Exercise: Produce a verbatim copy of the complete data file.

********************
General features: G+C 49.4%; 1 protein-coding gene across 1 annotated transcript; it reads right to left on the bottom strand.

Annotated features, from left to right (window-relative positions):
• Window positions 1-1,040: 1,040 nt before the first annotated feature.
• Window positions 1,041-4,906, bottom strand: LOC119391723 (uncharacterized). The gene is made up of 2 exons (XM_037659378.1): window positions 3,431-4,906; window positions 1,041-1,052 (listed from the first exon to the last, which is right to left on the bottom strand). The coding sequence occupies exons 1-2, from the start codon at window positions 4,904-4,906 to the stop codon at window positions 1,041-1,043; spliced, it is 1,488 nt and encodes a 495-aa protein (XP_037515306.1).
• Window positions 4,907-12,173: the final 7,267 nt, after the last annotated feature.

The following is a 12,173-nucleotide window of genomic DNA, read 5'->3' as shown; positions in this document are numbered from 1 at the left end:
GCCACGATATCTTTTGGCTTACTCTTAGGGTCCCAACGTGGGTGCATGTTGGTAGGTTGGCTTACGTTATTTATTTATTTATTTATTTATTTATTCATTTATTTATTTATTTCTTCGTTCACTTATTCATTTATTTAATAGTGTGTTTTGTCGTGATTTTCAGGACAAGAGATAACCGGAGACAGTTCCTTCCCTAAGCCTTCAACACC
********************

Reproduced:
General features: G+C 49.4%; 1 protein-coding gene across 1 annotated transcript; it reads right to left on the bottom strand.

Annotated features, from left to right (window-relative positions):
• Window positions 1-1,040: 1,040 nt before the first annotated feature.
• Window positions 1,041-4,906, bottom strand: LOC119391723 (uncharacterized). The gene is made up of 2 exons (XM_037659378.1): window positions 3,431-4,906; window positions 1,041-1,052 (listed from the first exon to the last, which is right to left on the bottom strand). The coding sequence occupies exons 1-2, from the start codon at window positions 4,904-4,906 to the stop codon at window positions 1,041-1,043; spliced, it is 1,488 nt and encodes a 495-aa protein (XP_037515306.1).
• Window positions 4,907-12,173: the final 7,267 nt, after the last annotated feature.

The following is a 12,173-nucleotide window of genomic DNA, read 5'->3' as shown; positions in this document are numbered from 1 at the left end:
GCCACGATATCTTTTGGCTTACTCTTAGGGTCCCAACGTGGGTGCATGTTGGTAGGTTGGCTTACGTTATTTATTTATTTATTTATTTATTTATTCATTTATTTATTTATTTCTTCGTTCACTTATTCATTTATTTAATAGTGTGTTTTGTCGTGATTTTCAGGACAAGAGATAACCGGAGACAGTTCCTTCCCTAAGCCTTCAACACC